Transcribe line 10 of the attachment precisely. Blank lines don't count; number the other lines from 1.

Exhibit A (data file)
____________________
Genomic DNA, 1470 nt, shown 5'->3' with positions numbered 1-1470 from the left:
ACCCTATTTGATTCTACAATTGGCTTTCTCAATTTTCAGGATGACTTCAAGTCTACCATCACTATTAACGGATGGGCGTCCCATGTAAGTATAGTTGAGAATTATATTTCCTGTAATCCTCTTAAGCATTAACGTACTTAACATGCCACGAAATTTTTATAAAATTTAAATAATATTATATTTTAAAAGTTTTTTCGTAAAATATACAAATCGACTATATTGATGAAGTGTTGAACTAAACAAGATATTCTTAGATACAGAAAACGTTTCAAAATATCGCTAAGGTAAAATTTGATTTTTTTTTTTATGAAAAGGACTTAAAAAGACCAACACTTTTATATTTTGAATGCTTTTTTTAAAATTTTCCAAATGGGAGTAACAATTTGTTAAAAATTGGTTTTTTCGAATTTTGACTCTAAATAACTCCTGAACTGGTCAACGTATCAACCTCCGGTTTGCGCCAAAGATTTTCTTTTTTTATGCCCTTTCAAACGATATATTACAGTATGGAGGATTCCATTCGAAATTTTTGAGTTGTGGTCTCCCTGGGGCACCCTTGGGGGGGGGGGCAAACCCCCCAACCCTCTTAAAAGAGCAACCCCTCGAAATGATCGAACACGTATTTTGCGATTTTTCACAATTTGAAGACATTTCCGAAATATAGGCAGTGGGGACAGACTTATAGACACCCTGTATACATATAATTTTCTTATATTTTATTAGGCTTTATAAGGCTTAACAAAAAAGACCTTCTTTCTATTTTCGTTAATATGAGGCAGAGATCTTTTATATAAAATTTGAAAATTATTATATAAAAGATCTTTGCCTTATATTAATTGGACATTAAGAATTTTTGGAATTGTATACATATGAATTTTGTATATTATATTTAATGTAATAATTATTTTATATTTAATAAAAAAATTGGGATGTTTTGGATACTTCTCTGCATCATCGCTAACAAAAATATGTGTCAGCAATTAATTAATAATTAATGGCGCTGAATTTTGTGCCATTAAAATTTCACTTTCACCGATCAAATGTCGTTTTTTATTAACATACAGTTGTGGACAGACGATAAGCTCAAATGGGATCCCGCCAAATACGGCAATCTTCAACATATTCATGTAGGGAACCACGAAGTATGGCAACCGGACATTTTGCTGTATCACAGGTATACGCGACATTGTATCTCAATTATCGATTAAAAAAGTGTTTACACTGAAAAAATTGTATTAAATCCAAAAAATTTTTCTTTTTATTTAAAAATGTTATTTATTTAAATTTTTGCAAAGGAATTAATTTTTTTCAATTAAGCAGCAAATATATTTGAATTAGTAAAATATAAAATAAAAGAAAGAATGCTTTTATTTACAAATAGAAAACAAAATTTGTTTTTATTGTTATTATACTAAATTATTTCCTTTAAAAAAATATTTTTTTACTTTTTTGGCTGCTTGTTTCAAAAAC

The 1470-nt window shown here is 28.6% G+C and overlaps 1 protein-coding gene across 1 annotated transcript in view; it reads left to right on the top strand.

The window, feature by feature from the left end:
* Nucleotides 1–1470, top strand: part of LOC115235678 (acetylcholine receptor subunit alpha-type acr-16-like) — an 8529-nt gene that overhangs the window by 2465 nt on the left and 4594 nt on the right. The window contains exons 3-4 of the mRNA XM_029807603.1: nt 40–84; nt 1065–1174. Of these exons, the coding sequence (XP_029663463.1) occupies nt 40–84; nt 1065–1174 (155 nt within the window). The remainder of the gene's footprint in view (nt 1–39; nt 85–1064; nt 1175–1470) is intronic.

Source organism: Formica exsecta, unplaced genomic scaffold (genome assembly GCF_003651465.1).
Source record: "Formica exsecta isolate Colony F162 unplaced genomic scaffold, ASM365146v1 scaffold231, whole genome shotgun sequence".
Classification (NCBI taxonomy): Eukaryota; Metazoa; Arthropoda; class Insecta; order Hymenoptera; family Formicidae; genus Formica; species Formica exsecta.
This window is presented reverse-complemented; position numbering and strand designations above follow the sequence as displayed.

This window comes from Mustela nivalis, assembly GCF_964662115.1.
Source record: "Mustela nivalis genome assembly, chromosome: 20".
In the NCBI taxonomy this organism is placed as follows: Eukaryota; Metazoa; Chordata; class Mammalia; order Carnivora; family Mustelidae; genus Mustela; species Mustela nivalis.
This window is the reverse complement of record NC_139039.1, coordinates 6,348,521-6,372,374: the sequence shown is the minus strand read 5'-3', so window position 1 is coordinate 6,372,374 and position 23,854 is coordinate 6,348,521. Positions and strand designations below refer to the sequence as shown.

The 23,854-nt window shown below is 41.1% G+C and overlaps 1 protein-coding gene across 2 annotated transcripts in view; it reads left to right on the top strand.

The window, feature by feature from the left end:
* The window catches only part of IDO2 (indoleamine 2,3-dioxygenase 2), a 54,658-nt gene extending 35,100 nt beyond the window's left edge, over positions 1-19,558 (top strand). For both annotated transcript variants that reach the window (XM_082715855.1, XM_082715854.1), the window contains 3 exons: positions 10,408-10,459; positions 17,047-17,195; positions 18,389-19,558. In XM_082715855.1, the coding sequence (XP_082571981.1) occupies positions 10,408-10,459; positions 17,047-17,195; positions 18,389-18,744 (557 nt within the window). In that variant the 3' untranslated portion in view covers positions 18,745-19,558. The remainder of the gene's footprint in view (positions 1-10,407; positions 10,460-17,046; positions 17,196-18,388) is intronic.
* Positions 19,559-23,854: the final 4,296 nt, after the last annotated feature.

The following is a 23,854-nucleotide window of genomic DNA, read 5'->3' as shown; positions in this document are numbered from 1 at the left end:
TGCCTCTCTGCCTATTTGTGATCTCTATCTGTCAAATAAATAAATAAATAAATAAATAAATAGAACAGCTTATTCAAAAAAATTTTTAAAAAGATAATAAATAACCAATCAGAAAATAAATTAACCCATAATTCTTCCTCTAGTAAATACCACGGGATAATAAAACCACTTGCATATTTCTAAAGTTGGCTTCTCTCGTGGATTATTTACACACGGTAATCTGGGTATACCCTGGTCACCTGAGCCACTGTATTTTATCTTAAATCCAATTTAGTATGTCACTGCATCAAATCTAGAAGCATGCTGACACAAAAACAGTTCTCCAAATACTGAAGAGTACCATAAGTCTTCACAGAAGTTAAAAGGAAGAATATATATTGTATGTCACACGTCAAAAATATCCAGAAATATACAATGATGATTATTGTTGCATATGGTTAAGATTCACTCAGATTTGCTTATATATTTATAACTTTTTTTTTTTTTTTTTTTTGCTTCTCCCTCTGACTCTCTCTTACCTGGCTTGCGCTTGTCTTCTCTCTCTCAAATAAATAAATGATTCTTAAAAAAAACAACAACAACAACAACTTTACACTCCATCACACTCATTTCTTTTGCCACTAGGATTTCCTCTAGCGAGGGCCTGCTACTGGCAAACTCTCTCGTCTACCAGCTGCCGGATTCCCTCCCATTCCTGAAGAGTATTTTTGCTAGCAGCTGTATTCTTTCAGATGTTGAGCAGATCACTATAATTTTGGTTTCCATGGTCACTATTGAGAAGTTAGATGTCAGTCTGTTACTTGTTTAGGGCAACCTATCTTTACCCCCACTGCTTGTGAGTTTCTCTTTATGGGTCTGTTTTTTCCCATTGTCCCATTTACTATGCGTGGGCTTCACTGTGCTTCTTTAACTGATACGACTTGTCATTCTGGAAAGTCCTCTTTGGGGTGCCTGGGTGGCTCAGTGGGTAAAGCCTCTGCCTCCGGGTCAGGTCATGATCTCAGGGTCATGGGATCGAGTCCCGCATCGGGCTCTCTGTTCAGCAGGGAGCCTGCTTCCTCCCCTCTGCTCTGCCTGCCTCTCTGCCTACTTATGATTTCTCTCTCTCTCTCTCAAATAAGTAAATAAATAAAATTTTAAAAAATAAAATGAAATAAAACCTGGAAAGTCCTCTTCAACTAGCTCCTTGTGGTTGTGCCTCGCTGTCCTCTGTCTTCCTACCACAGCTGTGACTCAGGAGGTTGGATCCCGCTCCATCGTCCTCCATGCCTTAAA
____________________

This window comes from Mustela nivalis, assembly GCF_964662115.1.